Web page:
Give it up, Tom. Maintaining a range 2.0 - 3.0 (or, as you seem to insist) a range of 2.0 - 2.5 is much safer than the 1.5 - 2.0 that On-X keeps trying to push. If I had an On-X valve, I sure wouldn't want to risk a stroke just because a sales rep convinces a doctor that the range is safe - when it's really no different to keep the INR in a safe range of 2.0 - 2.5 (or higher). And, yes, weekly testing is a recommended best practice.
 

pellicle

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Main stream medical opinion for my St. Jude mechanical valve is 2-2.5 range with 2 week testing.
So you say. You are welcome to believe that. I believe main stream opinion is evidenced by a review of the medical literature, not asking mt cardiologist (or mum) in isolation. I believe Google is simply a tool to search literature in key words in text, not a repository of knowledge (as you seem to imply by saying believe Google).

By parsing my response, you make it seem the recommended dose range was 2-3. That's not what I said and it's a misrepresentation of my point.
That was not my intention, anyone who read your post would be clear you dont believe that. I took the context I wished to highlight and responded. I responded to the part where you wrote that your Surgeon initially suggested the (what I believe is the mainstream medical opinion) range of 2~3 but you (subsequently wrote) that you chose to go with your cardiologists view ... strange that its divided.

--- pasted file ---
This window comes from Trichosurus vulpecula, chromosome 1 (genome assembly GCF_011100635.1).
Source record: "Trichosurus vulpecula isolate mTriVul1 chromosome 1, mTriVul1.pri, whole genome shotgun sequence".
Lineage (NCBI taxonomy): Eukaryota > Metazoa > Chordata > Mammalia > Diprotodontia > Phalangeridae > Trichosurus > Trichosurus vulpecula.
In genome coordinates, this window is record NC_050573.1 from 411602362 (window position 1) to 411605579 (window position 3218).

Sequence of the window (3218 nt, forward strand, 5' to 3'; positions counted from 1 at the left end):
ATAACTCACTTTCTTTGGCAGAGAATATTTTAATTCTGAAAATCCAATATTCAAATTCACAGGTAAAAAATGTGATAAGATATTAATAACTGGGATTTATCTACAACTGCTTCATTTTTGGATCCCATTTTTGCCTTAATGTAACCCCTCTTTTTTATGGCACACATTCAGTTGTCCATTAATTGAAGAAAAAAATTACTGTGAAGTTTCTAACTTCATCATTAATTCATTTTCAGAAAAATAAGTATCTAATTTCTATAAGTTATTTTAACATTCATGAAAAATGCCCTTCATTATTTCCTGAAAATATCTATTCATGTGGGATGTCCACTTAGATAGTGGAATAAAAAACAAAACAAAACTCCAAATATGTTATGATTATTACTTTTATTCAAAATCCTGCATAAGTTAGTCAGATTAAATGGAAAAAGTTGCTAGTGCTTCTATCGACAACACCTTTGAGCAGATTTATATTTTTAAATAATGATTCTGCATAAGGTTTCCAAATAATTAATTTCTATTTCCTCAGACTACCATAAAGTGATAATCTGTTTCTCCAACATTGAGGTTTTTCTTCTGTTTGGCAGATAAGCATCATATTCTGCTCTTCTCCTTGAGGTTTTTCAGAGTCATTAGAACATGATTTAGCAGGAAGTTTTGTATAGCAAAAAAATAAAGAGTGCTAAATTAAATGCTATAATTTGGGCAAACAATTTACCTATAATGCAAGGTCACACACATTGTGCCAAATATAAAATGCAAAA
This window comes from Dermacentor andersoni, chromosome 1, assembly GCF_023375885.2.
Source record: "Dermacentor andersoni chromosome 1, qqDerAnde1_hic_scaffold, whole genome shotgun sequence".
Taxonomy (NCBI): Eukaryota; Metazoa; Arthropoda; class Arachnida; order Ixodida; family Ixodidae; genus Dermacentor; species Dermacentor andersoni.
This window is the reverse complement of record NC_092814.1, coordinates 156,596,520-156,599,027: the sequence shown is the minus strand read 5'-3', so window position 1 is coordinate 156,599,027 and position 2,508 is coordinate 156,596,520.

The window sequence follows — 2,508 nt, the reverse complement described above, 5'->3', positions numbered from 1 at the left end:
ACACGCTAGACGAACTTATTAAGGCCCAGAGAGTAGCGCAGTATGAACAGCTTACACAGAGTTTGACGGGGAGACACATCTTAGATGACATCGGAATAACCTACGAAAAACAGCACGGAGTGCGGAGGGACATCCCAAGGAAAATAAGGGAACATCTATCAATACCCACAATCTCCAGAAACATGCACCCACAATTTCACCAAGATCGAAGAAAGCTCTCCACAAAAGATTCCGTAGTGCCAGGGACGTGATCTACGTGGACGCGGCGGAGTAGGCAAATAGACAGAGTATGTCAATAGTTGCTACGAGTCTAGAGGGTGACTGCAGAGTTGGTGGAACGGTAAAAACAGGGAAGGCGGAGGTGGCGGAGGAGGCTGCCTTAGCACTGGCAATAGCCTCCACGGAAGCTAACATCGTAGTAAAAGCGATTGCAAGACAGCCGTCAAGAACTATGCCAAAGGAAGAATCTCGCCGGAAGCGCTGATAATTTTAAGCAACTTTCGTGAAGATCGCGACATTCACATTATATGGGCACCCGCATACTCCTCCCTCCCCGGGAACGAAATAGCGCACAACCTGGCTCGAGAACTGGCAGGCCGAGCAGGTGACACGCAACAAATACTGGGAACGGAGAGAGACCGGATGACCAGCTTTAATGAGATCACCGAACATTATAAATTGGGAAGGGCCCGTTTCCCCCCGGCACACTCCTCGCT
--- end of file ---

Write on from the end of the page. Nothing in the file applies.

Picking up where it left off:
Anyone stupid enough to think what I quoted represented what you said or believe is not much of a "listener" (reader) as conversations go.

And, yes, weekly testing is a recommended best practice.
Strange then that you chose to say fortnightly and punctuate that citing your insurance company (adding they would comply with weekly if demanded) as if you were suggesting fortnightly testing is best practice.

Myself I like to give a consistent message about best practice:
  • weekly testing
  • INR between 2 and 3 for AVR is mainstream recommendations
  • you may vary your chosen INR range based on medical guidance
  • various studies have shown that an INR dropping low (say to 1.7 or even 1.5) is not a cause for panic but just a signal to steer it back up
as well I usually advise to NOT micro-manage your INR and if its in range do not adjust dose without some reason based justification. I've written this here and on my blog consistently for years now (citing the significant literature for veracity where required).

Simple really
 
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Protimenow

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Hey, Pellicle.

I think that you're wasting your time with this person. He believes what he wants to believe.

Reason, logic, documented fact, published research results, etc., bear no weight. He's comfortable quoting 'mainstream' without any evidence to back it up. This is probably the rigorous evaluation of options that gave America its current President (last of my political talk here).